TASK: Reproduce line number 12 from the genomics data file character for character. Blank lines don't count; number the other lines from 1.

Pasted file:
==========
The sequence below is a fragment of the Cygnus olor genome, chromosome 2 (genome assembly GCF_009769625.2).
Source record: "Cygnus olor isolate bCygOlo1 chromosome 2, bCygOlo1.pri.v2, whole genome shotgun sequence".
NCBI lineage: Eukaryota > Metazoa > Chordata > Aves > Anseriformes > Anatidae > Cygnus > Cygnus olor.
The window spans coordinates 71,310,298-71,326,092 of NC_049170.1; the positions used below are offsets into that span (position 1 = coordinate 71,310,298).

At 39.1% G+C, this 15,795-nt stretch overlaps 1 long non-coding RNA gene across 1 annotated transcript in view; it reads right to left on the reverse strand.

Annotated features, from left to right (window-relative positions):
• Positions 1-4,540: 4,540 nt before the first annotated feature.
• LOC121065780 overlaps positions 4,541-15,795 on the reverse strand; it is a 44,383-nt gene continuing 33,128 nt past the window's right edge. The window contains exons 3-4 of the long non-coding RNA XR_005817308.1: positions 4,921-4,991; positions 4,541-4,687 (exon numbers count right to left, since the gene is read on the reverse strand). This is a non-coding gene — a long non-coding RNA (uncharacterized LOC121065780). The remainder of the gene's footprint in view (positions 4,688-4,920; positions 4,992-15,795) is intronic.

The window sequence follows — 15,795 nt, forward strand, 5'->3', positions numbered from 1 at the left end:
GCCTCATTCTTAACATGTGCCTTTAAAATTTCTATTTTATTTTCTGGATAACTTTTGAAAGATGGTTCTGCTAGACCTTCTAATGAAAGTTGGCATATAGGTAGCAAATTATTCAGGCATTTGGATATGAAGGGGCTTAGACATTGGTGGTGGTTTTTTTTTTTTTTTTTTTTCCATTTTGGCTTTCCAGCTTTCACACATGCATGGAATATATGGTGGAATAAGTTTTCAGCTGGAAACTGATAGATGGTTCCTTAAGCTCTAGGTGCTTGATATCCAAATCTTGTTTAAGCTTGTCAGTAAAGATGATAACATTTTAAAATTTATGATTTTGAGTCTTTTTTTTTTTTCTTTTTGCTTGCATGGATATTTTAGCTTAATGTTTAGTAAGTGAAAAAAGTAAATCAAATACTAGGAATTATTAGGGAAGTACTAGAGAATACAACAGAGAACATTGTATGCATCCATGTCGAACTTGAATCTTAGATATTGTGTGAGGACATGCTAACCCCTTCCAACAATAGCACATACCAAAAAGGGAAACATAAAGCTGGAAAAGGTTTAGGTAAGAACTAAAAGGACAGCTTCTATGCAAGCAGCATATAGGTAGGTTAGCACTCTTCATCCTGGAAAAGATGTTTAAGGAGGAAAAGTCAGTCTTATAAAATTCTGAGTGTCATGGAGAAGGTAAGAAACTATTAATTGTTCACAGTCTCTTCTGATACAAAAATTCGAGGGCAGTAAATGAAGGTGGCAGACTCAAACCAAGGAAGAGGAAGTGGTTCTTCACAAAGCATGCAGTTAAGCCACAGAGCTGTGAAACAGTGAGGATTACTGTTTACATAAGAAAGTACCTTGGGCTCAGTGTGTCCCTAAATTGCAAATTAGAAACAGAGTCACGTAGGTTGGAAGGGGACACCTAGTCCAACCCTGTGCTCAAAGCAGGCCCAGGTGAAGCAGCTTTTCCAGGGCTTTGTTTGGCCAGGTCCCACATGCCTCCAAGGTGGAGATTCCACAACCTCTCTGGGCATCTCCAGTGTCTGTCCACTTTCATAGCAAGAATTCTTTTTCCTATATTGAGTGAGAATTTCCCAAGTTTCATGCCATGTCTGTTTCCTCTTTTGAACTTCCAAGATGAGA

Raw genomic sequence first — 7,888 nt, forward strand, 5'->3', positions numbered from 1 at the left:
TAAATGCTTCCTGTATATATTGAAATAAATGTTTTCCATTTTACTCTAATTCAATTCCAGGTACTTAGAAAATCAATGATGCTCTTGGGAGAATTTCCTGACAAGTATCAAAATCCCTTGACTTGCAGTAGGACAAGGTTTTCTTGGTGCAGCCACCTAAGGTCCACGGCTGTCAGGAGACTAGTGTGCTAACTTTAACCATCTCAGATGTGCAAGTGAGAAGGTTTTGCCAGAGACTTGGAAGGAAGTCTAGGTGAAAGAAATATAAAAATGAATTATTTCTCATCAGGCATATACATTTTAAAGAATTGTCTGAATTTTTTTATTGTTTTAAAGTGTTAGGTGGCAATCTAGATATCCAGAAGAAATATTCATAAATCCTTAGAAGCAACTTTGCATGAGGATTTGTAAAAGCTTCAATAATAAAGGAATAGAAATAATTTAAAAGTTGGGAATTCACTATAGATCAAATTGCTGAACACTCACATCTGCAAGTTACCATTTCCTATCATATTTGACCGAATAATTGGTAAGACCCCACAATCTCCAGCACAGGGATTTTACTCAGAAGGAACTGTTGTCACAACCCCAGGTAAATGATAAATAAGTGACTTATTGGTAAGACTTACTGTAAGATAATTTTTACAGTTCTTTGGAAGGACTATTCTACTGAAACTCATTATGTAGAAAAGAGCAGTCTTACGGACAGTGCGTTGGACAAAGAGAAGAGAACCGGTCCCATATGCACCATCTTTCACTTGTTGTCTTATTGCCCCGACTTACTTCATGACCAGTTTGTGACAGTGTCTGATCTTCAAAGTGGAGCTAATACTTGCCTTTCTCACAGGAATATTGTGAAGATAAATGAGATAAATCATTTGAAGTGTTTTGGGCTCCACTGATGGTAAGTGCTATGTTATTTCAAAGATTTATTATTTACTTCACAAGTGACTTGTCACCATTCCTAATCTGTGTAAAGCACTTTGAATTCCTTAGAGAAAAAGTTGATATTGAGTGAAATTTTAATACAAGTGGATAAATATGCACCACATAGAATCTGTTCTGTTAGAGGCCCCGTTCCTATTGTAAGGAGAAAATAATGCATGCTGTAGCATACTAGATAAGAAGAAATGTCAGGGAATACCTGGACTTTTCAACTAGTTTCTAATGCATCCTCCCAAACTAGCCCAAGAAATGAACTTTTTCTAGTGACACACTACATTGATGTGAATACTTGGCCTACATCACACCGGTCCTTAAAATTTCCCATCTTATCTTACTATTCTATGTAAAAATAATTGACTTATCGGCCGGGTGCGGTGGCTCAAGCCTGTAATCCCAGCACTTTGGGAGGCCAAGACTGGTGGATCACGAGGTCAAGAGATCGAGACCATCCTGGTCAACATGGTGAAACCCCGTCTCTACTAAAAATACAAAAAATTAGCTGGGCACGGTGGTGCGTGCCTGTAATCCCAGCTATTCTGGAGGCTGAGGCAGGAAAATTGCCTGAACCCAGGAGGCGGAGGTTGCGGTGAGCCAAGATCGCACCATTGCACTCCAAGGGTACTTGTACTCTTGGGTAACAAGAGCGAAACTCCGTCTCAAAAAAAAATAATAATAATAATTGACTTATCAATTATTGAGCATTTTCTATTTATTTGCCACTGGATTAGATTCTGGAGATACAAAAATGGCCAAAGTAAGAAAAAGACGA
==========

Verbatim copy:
TAAATGCTTCCTGTATATATTGAAATAAATGTTTTCCATTTTACTCTAATTCAATTCCAGGTACTTAGAAAATCAATGATGCTCTTGGGAGAATTTCCTGACAAGTATCAAAATCCCTTGACTTGCAGTAGGACAAGGTTTTCTTGGTGCAGCCACCTAAGGTCCACGGCTGTCAGGAGACTAGTGTGCTAACTTTAACCATCTCAGATGTGCAAGTGAGAAGGTTTTGCCAGAGACTTGGAAGGAAGTCTAGGTGAAAGAAATATAAAAATGAATTATTTCTCATCAGGCATATACATTTTAAAGAATTGTCTGAATTTTTTTATTGTTTTAAAGTGTTAGGTGGCAATCTAGATATCCAGAAGAAATATTCATAAATCCTTAGAAGCAACTTTGCATGAGGATTTGTAAAAGCTTCAATAATAAAGGAATAGAAATAATTTAAAAGTTGGGAATTCACTATAGATCAAATTGCTGAACACTCACATCTGCAAGTTACCATTTCCTATCATATTTGACCGAATAATTGGTAAGACCCCACAATCTCCAGCACAGGGATTTTACTCAGAAGGAACTGTTGTCACAACCCCAGGTAAATGATAAATAAGTGACTTATTGGTAAGACTTACTGTAAGATAATTTTTACAGTTCTTTGGAAGGACTATTCTACTGAAACTCATTATGTAGAAAAGAGCAGTCTTACGGACAGTGCGTTGGACAAAGAGAAGAGAACCGGTCCCATATGCACCATCTTTCACTTGTTGTCTTATTGCCCCGACTTACTTCATGACCAGTTTGTGACAGTGTCTGATCTTCAAAGTGGAGCTAATACTTGCCTTTCTCACAGGAATATTGTGAAGATAAATGAGATAAATCATTTGAAGTGTTTTGGGCTCCACTGATGGTAAGTGCTATGTTATTTCAAAGATTTATTATTTACTTCACAAGTGACTTGTCACCATTCCTAATCTGTGTAAAGCACTTTGAATTCCTTAGAGAAAAAGTTGATATTGAGTGAAATTTTAATACAAGTGGATAAATATGCACCACATAGAATCTGTTCTGTTAGAGGCCCCGTTCCTATTGTAAGGAGAAAATAATGCATGCTGTAGCATACTAGATAAGAAGAAATGTCAGGGAATACCTGGACTTTTCAACTAGTTTCTAATGCATCCTCCCAAACTAGCCCAAGAAATGAACTTTTTCTAGTGACACACTACATTGATGTGAATACTTGGCCTACATCACACCGGTCCTTAAAATTTCCCATCTTATCTTACTATTCTATGTAAAAATAATTGACTTATCGGCCGGGTGCGGTGGCTCAAGCCTGTAATCCCAGCACTTTGGGAGGCCAAGACTGGTGGATCACGAGGTCAAGAGATCGAGACCATCCTGGTCAACATGGTGAAACCCCGTCTCTACTAAAAATACAAAAAATTAGCTGGGCACGGTGGTGCGTGCCTGTAATCCCAGCTATTCTGGAGGCTGAGGCAGGAAAATTGCCTGAACCCAGGAGGCGGAGGTTGCGGTGAGCCAAGATCGCACCATTGCACTCCAAGGGTACTTGTACTCTTGGGTAACAAGAGCGAAACTCCGTCTCAAAAAAAAATAATAATAATAATTGACTTATCAATTATTGAGCATTTTCTATTTATTTGCCACTGGATTAGATTCTGGAGATACAAAAATGGCCAAAGTAAGAAAAAGACGA